A rule of thumb suggests the exposed area of thermal mass should be three times the area of the south-facing glass.

Including adequate amounts of thermal mass is a relatively simple matter in a new house, but can heat-storing materials be added to the existing home? Obviously, there are ways that this can be done, but all involve care in seeing that the materials involved do not add more weight to a floor than the existing joists can support.

An acquaintance of mine is adding afieldstone facing to part of his living-room wall to get needed thermal mass into his otherwise all-wood home. Before doing this, however, he plans to build a wall of concrete blocks from the ground to the floor so that there will be no sagging of the floor and consequent cracking of the fieldstone facing. Bricks can be used in a similar fashion.

Water can be turned into useful thermal mass by storing it in containers (anything from glass or plastic jars to steel drums or commerially made fiber-glass tubes) and standing them where the sun will strike them directly. While thermal mass will absorb heat from the surrounding air, it absorbs vastly greater quantities if it is bathed in sunlight or is directly in the path of heat radiating from a stove.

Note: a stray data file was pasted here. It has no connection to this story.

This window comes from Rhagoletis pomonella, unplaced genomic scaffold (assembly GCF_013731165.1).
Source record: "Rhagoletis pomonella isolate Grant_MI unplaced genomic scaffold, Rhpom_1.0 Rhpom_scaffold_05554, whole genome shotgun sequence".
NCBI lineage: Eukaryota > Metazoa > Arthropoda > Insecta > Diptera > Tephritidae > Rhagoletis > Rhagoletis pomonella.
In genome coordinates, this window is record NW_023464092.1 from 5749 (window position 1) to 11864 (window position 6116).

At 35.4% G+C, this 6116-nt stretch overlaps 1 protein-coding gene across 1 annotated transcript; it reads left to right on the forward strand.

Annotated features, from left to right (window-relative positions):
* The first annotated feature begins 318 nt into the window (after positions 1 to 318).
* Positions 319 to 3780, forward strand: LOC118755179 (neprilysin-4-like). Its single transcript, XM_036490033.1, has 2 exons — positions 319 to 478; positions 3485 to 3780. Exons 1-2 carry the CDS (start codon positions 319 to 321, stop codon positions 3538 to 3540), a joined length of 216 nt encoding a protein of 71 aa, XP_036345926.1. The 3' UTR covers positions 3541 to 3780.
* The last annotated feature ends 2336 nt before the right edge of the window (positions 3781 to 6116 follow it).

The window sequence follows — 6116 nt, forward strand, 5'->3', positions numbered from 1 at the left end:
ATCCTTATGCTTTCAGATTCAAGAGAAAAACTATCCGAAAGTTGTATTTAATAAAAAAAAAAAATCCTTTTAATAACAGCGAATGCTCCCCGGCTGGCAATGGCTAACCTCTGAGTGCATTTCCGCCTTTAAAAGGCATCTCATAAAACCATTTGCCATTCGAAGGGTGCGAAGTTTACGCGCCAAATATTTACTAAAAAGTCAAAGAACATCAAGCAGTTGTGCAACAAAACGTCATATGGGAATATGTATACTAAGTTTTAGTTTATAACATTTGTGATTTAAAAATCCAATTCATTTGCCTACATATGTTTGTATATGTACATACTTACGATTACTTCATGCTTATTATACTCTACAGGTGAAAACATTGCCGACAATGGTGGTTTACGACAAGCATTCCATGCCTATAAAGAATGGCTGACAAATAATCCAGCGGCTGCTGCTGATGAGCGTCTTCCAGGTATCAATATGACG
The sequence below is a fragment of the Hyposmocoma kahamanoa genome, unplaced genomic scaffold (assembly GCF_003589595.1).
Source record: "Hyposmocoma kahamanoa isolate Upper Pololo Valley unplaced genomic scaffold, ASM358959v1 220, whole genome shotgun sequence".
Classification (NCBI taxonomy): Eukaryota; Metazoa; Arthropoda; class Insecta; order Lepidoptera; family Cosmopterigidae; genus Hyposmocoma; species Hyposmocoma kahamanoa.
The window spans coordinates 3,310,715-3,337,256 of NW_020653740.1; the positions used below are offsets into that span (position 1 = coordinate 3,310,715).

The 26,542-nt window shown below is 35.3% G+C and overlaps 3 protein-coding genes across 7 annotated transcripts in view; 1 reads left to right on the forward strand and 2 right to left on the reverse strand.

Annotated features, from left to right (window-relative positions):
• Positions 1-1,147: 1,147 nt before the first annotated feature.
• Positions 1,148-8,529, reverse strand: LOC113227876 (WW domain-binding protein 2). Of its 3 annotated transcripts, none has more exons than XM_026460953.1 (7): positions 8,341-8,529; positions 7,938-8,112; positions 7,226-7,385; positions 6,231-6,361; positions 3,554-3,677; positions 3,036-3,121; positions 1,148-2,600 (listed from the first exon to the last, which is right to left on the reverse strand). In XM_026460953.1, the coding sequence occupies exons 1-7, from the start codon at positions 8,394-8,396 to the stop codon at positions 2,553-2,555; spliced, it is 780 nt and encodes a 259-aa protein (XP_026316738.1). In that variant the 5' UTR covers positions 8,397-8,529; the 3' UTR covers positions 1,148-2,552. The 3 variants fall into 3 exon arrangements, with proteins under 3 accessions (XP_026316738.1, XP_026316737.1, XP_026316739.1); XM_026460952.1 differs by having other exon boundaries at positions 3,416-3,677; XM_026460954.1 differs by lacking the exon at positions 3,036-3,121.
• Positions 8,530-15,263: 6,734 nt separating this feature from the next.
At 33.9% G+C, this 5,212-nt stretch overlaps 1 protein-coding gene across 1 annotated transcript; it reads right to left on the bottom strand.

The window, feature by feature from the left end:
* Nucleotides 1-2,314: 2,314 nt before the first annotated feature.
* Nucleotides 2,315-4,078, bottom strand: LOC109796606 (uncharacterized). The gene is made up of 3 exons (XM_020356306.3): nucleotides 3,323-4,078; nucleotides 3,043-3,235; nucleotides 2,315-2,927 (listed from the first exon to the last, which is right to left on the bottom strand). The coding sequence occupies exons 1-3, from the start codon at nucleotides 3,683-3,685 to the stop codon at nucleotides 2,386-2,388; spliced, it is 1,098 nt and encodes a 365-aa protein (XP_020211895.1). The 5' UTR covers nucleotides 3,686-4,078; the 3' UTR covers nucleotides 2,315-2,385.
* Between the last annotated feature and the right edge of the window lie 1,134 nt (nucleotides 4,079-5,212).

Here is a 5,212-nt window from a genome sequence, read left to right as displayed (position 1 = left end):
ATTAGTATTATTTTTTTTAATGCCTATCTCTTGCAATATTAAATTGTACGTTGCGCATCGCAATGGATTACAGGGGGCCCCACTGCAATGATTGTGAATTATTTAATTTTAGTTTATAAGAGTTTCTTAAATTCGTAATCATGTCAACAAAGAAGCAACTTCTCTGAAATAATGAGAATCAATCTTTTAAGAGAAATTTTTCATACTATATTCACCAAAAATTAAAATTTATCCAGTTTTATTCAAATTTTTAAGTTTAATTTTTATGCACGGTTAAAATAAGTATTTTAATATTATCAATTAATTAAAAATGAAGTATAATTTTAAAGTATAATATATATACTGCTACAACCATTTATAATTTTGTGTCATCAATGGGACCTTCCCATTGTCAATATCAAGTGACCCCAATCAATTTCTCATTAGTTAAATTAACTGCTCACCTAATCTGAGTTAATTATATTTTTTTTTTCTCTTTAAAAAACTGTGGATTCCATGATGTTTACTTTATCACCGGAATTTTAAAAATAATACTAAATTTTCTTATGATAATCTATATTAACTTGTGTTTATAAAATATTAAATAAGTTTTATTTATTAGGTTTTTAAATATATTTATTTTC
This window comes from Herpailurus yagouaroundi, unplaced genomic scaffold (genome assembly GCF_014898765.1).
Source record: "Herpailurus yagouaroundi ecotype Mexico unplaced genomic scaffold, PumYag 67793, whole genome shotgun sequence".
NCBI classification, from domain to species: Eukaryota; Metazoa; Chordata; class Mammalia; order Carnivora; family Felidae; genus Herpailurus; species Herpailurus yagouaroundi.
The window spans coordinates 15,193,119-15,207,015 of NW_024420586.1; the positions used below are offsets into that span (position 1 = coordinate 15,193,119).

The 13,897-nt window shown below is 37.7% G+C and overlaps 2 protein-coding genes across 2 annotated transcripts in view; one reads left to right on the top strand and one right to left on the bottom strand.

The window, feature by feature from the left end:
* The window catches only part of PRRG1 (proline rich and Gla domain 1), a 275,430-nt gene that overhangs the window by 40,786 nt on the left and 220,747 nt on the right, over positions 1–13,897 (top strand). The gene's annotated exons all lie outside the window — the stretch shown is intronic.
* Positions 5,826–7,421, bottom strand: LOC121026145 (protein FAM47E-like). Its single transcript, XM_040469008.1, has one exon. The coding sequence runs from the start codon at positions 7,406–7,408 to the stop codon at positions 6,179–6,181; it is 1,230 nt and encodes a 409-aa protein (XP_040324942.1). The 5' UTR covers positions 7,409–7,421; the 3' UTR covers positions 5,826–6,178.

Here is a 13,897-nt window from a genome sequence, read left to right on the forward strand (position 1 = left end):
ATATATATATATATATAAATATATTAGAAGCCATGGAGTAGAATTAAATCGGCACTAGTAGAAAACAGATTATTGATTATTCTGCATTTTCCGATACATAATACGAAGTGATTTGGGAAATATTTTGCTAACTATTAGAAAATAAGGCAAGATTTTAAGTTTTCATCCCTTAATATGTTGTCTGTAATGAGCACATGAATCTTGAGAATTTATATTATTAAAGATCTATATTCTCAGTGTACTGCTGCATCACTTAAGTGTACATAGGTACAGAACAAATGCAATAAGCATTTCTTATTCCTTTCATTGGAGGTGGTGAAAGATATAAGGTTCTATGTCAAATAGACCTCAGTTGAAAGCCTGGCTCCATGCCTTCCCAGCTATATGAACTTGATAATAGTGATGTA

Before adding themal mass to your home, it would be well to know how well the various materials hold heat.

One cubic foot of concrete and stone will store 22.46 BTUs (a measurement of heat) for every 1 degree F. that its temperature is raised. Brick is marginally better at 24.6 BTUs, and water almost three times as effective at 62.40 BTUs per degree. Vastly more effective - but also vastly more expensive - are phase-change salts now being marketed. A cubic foot of the salts will store 134. 76 BTUs for every degree F. increase in temperature.

By contrast, a cubic foot of air requires a mere 0.018 BTUs to warm up one degree. This means that a relatively small amount of thermal mass can warm up a large volume of air.